Five Weeks in El Salvador

ON HOMEPAGE: In June 2008, Christopher Pray begins his third-year of medical school at SUNY Upstate’s clinical campus in Binghamton.

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Cover of Spring 2008 Outlook

Last summer—armed with a year of medical school, two weeks of medical Spanish language classes, three suitcases filled with pamphlets and first aid equipment, and some good advice—Christopher Pray hopped in the back of a pickup truck and headed for a village in the mountains of western El Salvador. Pray, a medical student at SUNY Upstate, had learned about La Isla through a nonprofit organization that offers aid to the village's residents. It was a three-hour drive over dirt roads to get from the city of Santa Ana to the village of La Isla. When he arrived, Pray discovered that the people of La Isla had no health clinic, but they did have cases and cases of sugary soft drinks, all from U.S. companies. Pray went to work with finger stick tests and blood pressure cuffs, and discovered a community "hooked" on soda pop: he tested more than 100 people, and diagnosed dozens of cases of diabetes and hypertension. Fortunately, Pray had been advised to concentrate on these two conditions because they can be improved through lifestyle changes. Using the Spanish language patient education materials he brought with him, Pray worked with a number of La Isla residents to improve their diabetes and hypertension through diet and exercise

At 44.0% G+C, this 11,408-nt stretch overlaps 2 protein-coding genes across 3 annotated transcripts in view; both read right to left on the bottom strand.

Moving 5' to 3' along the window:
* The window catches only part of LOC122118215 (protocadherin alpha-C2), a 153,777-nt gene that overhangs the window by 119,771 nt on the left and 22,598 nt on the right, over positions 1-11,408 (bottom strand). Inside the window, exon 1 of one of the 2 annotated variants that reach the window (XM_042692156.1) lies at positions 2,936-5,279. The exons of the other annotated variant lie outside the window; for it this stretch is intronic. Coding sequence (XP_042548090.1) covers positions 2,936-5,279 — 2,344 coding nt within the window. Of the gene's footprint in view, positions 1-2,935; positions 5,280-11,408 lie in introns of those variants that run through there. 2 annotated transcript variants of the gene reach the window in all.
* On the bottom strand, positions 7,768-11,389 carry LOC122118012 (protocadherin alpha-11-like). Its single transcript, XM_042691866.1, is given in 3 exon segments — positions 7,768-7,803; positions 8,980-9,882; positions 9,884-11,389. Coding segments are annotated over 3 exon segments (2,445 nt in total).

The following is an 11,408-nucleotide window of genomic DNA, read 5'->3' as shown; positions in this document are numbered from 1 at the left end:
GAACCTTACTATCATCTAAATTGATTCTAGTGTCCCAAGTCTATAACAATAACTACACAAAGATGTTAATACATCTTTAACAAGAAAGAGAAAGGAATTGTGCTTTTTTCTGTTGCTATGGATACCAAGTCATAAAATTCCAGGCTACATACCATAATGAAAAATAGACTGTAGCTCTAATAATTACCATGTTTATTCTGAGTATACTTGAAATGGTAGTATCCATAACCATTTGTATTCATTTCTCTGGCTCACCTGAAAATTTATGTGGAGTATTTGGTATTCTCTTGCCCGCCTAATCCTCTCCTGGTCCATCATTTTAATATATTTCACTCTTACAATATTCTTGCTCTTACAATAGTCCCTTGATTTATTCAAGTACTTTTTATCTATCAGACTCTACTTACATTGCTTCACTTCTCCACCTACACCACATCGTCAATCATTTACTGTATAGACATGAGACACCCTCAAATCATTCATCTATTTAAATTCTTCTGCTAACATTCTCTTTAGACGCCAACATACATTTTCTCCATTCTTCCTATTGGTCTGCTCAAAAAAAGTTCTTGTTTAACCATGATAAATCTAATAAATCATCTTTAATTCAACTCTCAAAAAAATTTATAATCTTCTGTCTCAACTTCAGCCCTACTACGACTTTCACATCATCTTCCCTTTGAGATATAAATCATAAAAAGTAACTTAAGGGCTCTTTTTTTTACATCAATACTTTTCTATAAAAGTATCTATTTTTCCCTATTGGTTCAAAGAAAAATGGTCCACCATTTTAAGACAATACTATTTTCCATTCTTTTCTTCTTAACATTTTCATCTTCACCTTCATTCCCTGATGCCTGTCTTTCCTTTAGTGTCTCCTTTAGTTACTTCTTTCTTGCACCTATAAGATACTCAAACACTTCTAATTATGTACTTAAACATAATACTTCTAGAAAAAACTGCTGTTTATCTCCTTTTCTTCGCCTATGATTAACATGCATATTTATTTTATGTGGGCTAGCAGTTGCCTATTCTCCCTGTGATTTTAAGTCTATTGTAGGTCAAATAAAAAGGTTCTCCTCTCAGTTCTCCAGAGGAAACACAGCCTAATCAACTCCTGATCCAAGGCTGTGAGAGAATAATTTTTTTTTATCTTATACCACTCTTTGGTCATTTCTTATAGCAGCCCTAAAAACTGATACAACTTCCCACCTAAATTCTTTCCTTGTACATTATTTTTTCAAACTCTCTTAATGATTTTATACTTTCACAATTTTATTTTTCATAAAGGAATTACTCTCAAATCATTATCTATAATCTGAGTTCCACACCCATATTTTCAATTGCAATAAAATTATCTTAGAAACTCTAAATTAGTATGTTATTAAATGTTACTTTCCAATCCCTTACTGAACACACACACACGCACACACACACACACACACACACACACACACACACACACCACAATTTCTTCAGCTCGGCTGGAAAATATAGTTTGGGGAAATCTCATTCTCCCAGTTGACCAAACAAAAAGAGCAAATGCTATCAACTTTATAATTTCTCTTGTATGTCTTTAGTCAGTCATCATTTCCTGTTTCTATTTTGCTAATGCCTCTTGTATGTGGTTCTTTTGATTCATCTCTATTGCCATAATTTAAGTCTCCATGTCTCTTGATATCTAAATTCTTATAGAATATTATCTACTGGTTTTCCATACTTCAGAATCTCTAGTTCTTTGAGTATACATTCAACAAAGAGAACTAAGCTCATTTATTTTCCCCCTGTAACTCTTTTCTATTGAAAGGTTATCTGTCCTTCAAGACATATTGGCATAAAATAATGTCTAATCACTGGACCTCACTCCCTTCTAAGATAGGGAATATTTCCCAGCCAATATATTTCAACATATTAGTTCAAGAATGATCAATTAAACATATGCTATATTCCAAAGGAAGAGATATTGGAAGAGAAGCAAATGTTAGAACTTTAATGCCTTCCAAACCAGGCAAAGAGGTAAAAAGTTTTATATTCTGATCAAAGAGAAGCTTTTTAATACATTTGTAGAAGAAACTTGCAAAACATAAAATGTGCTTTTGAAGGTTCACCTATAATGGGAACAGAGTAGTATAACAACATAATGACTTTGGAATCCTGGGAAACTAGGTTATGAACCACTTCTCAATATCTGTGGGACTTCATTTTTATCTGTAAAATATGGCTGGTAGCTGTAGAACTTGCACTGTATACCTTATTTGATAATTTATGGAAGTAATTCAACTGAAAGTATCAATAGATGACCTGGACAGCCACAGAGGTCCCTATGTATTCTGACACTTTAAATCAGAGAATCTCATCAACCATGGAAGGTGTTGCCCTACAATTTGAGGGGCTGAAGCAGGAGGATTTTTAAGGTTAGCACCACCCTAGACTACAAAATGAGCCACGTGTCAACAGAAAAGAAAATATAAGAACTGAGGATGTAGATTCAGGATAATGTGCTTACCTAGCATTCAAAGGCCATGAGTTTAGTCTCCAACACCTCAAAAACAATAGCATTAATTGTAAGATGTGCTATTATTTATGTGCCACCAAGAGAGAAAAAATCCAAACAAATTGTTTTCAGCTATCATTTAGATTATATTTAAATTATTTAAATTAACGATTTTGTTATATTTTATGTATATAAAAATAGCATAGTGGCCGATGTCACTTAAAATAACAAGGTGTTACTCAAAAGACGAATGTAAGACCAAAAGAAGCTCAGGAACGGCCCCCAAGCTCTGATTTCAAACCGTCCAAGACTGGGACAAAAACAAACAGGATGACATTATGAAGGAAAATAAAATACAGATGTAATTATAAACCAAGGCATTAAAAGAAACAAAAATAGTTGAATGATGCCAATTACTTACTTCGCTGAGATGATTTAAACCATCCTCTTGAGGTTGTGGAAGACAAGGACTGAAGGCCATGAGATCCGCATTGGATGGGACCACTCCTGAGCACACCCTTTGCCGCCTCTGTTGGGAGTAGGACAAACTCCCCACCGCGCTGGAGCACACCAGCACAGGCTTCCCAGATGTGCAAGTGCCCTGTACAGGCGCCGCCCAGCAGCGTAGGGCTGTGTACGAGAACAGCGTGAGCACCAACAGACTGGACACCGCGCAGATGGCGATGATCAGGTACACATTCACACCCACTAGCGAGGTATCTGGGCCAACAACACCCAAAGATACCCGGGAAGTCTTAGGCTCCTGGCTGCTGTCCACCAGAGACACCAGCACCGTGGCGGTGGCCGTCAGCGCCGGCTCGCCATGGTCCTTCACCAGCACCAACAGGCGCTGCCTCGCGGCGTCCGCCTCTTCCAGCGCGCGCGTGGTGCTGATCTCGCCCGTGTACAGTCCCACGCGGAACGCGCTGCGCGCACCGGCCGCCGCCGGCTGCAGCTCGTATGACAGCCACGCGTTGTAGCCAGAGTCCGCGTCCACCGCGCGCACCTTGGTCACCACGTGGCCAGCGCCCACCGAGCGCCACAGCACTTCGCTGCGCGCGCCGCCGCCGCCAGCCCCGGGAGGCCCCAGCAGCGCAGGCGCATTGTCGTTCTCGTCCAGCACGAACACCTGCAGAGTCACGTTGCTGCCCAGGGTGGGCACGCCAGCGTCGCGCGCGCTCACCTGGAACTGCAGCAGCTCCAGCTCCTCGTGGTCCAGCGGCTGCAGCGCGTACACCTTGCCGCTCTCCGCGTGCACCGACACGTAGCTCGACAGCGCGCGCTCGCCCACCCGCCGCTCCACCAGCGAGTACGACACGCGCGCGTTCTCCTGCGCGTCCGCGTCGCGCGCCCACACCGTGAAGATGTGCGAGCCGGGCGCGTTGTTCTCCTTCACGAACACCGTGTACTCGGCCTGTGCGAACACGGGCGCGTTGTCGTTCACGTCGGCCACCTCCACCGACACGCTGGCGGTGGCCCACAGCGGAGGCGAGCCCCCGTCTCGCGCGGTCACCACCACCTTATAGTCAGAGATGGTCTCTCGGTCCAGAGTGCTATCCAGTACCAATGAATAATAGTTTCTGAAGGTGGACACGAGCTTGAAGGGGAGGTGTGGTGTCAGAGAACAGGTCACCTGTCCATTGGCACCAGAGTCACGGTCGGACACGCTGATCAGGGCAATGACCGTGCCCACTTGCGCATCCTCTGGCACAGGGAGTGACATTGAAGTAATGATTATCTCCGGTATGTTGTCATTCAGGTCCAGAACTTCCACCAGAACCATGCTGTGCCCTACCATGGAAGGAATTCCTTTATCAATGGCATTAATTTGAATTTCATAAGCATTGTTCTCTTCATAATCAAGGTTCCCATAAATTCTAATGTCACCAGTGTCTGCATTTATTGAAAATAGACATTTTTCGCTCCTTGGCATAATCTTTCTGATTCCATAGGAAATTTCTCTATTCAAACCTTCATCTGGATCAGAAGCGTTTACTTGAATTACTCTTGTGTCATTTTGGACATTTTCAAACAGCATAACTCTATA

Early in his stay, Pray cared for a 10-year-old boy who gashed his leg with a machete while harvesting plantain. After examining the child's injury, Pray contacted a U.S. doctor for advice, via cell phone. Using basic first aid—oral antibiotics, sterile water and bandages—Pray was able to help the child, and to train the village's mayor and teachers to administer first aid in the future. Pray acknowledges that this trip, and his passion for international health, were inspired by the writings of Paul Farmer MD, PhD, founding director of Partners In Health. After returning to medical school last fall, Pray was able to meet Farmer when he spoke at one of Upstate's Keating Memorial Global Health lectures.

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